Football, Off-Season




3x / week

3 x 3 – 6 x 55 – 70%


Baseball, In-Season

Meso-1, 2, 3

April, May, and June

Strength/ Maintenance

3x / week

3 x 2 – 5 x 60 – 70%


Tennis, Off-Season


September and October


1x / week

3 – 4 x 8 – 15 x < 60%

Attributions/  Personal Control


Example 1

Context: Off-season football program for offensive and defensive linemen. This was the first meso-cycle of the training calendar. Spring ball competitions were months away.

Physical: The first meso-cycle included a strength-based physical development component lasting for eight weeks. The lifting program included exercises for the whole body, three days a week, and primarily focused on multi-joint exercises with some supplementary exercises. Load percentages peaked on training day two of the week, while day one was higher than day three in each of the weeks.

Mental: From the mental side of the equation, this was an ideal time to institute any new training protocols or systems that the coaching staff believed to be useful throughout the season. At this early point in the off-season, some athletes may have trouble connecting the training they are doing to competitions several months away. This poor connection made motivation a reasonable mental skill to begin to develop. When athletes first return to training, there is typically a bit of excitement in the air on both the part of the athletes and coaching staff. A little time away is known to reduce burnout and that makes for an ideal situation to introduce something new when the athletes first return (7). Instituting a systematic goal-setting program would be a way to capitalize on the athletes’ rejuvenation while putting a system in place that can exist for the duration of the off-season and into the competitive season. Additionally, goal setting has been shown to increase persistence and effort in athletes, which should help with the athletes’ motivation levels throughout the season (19).

A challenge with any goal-setting program is that it requires a systematic implementation, and that typically means an investment of time on the part of the coaching staff (8,10,25). After the initial investment, the goal-setting program should not require as much time as other mental tools, which is another reason why implementing goal setting at this point in the yearly training cycle may be most beneficial. To successfully implement goal setting, first, the strength and conditioning coach must learn enough about goal setting to follow guidelines to maximize the chances of seeing positive outcomes. Second, the coaching staff must find a way to get some level of buy-in from the athletes and teach and explain the goal-setting process to the athletes. Finally, the coaching staff must be willing to stick with the plan initially laid out for the goal-setting intervention.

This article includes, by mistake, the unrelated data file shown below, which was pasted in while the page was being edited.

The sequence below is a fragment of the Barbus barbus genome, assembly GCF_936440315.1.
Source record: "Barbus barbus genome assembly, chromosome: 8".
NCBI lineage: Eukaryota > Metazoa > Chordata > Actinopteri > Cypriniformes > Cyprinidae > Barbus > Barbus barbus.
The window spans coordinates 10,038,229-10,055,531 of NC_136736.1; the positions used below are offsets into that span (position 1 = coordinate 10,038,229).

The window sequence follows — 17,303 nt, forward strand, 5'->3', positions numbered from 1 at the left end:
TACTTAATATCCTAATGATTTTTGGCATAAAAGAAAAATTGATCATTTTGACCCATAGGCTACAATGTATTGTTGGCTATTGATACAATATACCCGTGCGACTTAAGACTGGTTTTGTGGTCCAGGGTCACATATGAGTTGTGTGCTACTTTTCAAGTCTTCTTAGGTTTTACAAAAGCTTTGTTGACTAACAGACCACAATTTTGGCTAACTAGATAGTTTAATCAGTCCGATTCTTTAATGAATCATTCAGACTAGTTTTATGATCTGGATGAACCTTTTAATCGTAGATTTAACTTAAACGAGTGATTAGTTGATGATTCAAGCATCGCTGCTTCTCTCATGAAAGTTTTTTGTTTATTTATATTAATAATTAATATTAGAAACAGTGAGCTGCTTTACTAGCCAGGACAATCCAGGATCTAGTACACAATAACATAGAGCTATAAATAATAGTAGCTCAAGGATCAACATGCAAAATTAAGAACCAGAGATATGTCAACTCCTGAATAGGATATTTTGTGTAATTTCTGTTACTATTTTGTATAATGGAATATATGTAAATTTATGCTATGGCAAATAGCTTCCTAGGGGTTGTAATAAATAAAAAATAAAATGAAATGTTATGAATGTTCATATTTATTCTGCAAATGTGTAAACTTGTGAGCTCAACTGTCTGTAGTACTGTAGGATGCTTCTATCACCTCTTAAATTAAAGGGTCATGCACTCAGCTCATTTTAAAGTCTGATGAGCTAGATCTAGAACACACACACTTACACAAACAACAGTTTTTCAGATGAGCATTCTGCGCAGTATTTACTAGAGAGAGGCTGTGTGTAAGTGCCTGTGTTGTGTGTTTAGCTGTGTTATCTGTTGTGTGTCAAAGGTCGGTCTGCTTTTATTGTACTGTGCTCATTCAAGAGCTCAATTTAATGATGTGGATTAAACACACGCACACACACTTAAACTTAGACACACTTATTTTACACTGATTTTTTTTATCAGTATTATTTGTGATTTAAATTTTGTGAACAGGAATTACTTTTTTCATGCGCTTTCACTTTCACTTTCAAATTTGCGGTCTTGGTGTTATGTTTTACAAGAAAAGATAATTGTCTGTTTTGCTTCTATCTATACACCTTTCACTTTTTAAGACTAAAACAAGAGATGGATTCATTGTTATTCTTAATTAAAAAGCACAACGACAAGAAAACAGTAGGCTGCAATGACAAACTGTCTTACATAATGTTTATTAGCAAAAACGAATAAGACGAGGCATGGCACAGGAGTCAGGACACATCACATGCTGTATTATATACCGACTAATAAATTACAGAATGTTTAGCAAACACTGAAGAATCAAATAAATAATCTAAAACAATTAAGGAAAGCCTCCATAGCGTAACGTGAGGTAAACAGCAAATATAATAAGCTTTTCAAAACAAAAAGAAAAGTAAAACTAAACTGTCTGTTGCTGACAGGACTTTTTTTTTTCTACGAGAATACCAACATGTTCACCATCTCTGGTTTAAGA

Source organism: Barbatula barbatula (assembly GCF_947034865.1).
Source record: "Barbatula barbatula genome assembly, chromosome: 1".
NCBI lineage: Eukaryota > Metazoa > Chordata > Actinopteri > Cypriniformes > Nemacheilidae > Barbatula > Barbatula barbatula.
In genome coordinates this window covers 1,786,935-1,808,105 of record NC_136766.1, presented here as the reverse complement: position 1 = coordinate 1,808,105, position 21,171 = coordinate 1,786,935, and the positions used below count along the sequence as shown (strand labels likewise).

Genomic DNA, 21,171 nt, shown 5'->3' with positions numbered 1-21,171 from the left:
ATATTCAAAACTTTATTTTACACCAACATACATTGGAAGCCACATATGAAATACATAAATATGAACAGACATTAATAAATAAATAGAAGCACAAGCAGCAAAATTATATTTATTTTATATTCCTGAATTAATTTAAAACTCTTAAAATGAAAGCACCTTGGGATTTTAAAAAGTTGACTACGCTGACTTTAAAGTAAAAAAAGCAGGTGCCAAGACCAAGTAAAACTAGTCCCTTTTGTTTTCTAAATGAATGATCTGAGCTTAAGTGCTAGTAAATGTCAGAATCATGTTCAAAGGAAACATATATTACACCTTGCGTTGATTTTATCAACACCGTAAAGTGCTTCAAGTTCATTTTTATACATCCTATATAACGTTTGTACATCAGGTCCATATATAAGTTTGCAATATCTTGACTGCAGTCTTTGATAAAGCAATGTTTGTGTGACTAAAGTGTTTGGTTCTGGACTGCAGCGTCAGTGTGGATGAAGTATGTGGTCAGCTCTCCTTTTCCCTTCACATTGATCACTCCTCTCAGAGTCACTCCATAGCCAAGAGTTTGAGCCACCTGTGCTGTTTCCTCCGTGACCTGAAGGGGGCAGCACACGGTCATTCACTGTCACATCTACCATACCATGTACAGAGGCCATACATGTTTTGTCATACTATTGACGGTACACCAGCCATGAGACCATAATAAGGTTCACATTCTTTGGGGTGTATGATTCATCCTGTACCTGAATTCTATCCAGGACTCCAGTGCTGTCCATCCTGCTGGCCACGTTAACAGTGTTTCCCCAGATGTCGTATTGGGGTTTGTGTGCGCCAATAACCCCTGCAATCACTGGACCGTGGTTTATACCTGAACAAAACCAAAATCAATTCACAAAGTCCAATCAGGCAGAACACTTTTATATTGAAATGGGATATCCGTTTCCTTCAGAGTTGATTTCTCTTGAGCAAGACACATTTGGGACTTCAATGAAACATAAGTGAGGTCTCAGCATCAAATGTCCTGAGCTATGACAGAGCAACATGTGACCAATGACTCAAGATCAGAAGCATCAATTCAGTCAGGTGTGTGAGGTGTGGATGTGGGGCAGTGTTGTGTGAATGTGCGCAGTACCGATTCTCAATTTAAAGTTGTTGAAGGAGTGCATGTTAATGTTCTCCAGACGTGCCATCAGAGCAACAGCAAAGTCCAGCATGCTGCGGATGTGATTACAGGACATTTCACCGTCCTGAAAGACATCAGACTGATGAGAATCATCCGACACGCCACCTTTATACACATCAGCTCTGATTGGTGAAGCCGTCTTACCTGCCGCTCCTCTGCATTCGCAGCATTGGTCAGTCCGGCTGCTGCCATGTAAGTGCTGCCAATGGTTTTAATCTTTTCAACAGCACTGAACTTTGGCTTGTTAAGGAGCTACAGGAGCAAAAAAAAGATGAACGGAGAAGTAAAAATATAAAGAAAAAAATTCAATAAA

Each of those steps has potential pitfalls (10). A well-designed goal-setting program should be adaptable, just like a good physical training program, but the framework and mere existence of the goal-setting program should not disappear. Much in the same way that a five-week strength program should not be tossed out after only two weeks if the athletes complain the loads are too heavy, the goal-setting program should not be tossed out after only two weeks if the athletes complain about it. There are additional resources available to help the coaching staff develop a goal-setting program and even one specifically targeting strength and conditioning coaches (8,10,25). The suggestion here is to be sure some resources specific to goal setting are consulted because there are specific guidelines available that will greatly improve the effectiveness of the goal-setting program.

Example 2

Context: Off-season football program for the offensive and defensive linemen. This was the second mesocycle of the year. Spring practice was five weeks away and competitions were months away.

Physical: This can be viewed as a continuation from the first example. Here in this second cycle, the focus shifted to speed development. This is consistent with training guidelines where a solid foundation of strength is developed prior to moving on to more power-focused movements (11). This program was designed to last for five weeks with two training days each week. Load percentages were reduced in comparison to the strength phase, but loads did increase on day two each week, along with an increase over the duration of the program. Loads hit their highest percentages in week four of the program with a one-week taper in week five so that the athletes were more ready when spring on-field practices begin.